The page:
I hope this help you

    Luciano

  2. Paulina Fuentes Moad says:

    Dear Ivelisse,

    Thank you for your kind words. This is the part I enjoy the most about blogging, which is how we can learn more about ourselves and others – and humanity in general – through sharing our experiences… So, thank you for sharing your experience… I must say your words are really encouraging for me, as I am originally from Mexico City and arrived to do the PsyD program 1.5 years ago, so my struggles between English and Spanish and feeling that I can’t really speak in either languages are my daily bread now… Yet I know it is part of the learning experience and I must say that reading that you thought my struggle was with mastering Spanish (as opposed to English!) really made me feel that maybe I am learning more than I feel (for instance, I am just going out of a period where my dreams had no spoken language to a mix of dreams some days in English, some days in Spanish, so something must be sinking in). Anyway, I am sure that many more people will feel inspired by your experience, just as I do, so thanks for sharing it. Gracias.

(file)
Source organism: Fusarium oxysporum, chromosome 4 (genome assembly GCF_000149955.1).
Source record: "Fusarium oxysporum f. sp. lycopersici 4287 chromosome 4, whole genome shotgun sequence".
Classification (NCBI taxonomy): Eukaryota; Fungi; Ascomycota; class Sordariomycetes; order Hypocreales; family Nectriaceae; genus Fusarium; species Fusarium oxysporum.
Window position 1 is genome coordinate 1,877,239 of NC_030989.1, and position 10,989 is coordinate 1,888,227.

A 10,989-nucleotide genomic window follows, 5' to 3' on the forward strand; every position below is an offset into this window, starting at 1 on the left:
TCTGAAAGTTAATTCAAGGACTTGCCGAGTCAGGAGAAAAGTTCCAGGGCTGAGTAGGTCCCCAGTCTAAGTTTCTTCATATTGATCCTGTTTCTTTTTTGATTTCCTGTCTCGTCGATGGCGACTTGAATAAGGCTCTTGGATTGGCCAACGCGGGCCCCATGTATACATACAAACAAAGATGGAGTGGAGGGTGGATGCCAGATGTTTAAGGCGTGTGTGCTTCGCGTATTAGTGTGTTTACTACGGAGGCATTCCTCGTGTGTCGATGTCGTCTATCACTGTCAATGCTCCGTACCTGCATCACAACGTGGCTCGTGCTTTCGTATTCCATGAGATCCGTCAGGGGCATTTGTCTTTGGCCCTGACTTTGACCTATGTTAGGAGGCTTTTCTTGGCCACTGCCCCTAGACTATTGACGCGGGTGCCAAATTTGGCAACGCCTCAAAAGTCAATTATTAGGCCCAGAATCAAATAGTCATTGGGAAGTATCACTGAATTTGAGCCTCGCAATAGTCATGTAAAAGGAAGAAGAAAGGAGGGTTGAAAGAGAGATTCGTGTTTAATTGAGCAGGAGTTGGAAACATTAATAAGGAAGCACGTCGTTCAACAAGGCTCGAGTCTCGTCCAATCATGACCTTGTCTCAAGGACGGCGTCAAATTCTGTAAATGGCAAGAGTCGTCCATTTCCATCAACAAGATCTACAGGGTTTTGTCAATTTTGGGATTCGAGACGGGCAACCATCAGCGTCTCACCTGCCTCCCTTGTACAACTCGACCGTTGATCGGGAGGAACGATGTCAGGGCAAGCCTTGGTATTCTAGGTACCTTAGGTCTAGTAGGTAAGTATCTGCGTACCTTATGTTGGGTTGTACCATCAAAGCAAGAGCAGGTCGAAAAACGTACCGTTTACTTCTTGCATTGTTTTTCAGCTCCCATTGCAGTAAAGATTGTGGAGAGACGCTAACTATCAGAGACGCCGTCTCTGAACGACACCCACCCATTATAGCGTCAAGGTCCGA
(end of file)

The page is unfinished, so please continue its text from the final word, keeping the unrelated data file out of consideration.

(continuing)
Paulina

  3. Ivelisse Alvarez says:

    Your story brought my life back 20 years ago. I was only 18 then, when I decided to move to the US to get a college education. I only knew Spanish language and some English. I immediately applied to college to finish my bachelor’s degree, and I was denied the entrance to the program because of my lack of English language skills. I was devastated.